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Posts tagged with: xss

[Shocking headline about OpenID security issue here]

openID and potential XSS attacks
Update: Dag Arneson gives some hints for OpenID server implementors on how to protect their scripts.

Update 2: Brad Choate of the Six Apart crowd informed me that OpenID server implementors are well aware of XSS possibilities. Platforms like Movable Type and Live Journal already use token mechanisms to make sure that received data were sent from a locally created form. I guess when the main server systems are protected, the mentioned security by obscurity effect kicks in again, I assume I could remove the 'shocking' from the blog title ;)

Update 3: The new Drupal versions also support optional form tokens. Blue sky again :)

Disclaimer: I didn't spend time for a more detailed look at the OpenID 2.0 spec, maybe the problem is already addressed (I truly apologise in that case), but danbri suggested to blog it anyway. Here we go.

While working on a distributed identity system for my SemWeb CMS, I had a look at what's already out there. (This sentence is absolutely unnecessary, it's just an excuse for pushing it out with the Planet RDF feed). One of the most promising (and already deployed) approaches seems to be OpenID. OpenID's core idea is piggybacking on existing service providers which offer personal home- or profile pages for their users. OpenID provides "a way to prove that you own a URL (identity)".

There are of course a lot of security concerns which are apparently nicely addressed by letting users specify which services ("consumers") to accept, you never have to tell your password to a consumer, and the communication between the consumer and the server is even encrypted. This is all cool stuff, but I'm wondering if the security focus is on the wrong link in the chain. The weakest one not being the consumer or the user, but the home service.

As we recently learned, we must assume incompetent users (or, even worse, semantic ones), so when my service provider tells me that I'm now OpenID-enabled, and someone claims on his blog that [your favorite technology/toolkit here] is nothing but crap, of course I want to login and join the discussion! Oh, cool, the blog has simple instructions: "To post comments, please enter your OpenID". I'm logged in at LiveJournal, all I have to do now is to tell that idiot my homepage URL.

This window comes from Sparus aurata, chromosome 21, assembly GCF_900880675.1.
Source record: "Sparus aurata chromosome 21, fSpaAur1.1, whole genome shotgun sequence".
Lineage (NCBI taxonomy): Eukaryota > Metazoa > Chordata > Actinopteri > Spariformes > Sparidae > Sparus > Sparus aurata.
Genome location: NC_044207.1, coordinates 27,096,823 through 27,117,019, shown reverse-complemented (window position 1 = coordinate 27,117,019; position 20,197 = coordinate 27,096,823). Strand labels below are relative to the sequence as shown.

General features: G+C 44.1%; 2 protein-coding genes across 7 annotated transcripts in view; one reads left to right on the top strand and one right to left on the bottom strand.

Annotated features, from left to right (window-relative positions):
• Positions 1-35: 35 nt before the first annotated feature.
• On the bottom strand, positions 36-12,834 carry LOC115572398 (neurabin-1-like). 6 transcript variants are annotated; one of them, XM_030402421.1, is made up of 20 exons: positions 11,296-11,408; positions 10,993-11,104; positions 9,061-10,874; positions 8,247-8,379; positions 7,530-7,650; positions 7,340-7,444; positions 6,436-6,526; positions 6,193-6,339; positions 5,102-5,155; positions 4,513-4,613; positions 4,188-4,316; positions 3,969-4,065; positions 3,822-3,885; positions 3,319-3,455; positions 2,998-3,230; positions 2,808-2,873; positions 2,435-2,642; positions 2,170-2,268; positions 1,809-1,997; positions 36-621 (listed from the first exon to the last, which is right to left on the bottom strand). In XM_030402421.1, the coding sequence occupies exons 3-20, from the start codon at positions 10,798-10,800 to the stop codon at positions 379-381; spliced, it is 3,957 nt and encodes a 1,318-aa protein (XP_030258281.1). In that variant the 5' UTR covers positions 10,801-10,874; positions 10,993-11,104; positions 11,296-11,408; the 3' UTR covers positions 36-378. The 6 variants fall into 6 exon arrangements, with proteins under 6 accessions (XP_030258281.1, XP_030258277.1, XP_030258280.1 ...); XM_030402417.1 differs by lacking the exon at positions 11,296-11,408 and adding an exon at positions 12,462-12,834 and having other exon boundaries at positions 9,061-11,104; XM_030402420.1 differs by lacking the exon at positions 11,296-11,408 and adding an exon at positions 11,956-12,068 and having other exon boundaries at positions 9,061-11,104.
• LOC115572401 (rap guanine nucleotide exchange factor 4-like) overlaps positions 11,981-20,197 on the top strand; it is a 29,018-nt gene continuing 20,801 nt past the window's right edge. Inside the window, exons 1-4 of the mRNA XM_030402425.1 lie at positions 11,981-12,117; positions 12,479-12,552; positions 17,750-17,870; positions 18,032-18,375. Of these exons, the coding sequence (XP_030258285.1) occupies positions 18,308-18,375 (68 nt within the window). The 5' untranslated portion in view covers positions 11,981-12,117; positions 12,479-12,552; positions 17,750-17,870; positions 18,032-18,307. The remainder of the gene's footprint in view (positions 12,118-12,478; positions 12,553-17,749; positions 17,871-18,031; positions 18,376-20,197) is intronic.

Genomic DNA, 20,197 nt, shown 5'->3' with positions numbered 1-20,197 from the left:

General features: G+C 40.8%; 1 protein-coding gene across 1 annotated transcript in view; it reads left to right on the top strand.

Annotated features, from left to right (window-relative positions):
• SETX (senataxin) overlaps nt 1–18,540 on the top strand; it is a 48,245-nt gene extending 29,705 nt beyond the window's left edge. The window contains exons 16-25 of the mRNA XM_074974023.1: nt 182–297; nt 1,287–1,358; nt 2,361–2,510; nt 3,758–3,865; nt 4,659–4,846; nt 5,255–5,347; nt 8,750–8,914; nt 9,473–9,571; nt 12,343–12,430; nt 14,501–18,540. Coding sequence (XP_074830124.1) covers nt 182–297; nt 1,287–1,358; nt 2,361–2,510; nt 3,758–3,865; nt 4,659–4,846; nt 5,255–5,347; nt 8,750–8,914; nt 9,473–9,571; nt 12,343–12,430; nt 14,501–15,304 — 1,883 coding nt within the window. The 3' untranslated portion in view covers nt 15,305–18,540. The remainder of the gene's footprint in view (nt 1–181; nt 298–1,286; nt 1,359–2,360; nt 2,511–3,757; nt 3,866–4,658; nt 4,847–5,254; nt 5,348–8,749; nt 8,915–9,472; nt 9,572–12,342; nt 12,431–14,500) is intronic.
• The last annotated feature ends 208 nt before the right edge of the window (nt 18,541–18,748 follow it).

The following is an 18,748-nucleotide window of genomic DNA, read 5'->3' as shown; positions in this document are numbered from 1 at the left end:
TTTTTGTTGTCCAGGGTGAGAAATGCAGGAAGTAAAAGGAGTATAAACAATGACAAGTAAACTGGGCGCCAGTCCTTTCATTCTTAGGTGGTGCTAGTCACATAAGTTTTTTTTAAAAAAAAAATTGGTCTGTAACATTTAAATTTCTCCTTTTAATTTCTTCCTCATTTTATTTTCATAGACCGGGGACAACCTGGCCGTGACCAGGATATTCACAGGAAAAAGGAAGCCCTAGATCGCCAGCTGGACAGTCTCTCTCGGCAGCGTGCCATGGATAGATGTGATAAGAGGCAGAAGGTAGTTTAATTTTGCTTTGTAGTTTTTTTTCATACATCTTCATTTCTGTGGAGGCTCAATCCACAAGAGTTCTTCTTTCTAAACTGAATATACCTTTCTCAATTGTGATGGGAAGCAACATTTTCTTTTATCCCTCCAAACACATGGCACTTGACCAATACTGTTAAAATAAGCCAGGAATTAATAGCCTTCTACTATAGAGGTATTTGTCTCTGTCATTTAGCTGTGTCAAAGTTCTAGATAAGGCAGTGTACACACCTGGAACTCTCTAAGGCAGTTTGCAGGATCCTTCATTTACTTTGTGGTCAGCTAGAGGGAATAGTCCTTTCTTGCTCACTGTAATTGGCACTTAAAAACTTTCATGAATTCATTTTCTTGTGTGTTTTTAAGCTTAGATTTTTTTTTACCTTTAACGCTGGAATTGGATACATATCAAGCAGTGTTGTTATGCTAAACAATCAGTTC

And here (finally) is my concern: When I tell the site my homepage URL, it's super easy to find my login name or user id for the most common services (e.g. LJ). Now the site knows
  1. my user id or account name
  2. the service/software I'm using (LJ, Drupal, Wordpress, ...)
  3. that I'm currently logged in (otherwise, OpenID doesn't work)
As we know, none of the software packages used for online services is perfect. They are based on HTML forms which, when submitted, create blog posts, change profiles, add friends, etc. (In Drupal, for example, a single POST can be used to change your password, there is no need to verify the current one).

All the evil site has to do is to mimic a service form and submit it via a hidden iframe. The form will be submitted as if the user did it manually.

This is an interesting counter-example for two Web/IT principles: URI opacity and that Security by obscurity never works. The former isn't true for very successful sites (you could hardcode an exploit for LJ users only), the latter actually worked quite well in the last years, as it simply didn't make sense to secretly POST to a number of sites via an iframe, hoping to hit a service the current visitor is logged in to. With OpenID, though, we make things really simple for trap services.

As I said at the beginning, I don't know if the 2.0 spec addresses this issue. What we basically just need is something similar to a mobile phone's "plane mode" where you could log into your home service, but with limited functionality (e.g. "activate id services only").

Sorry, I deactivated comments. To protect you from spam. ;-)

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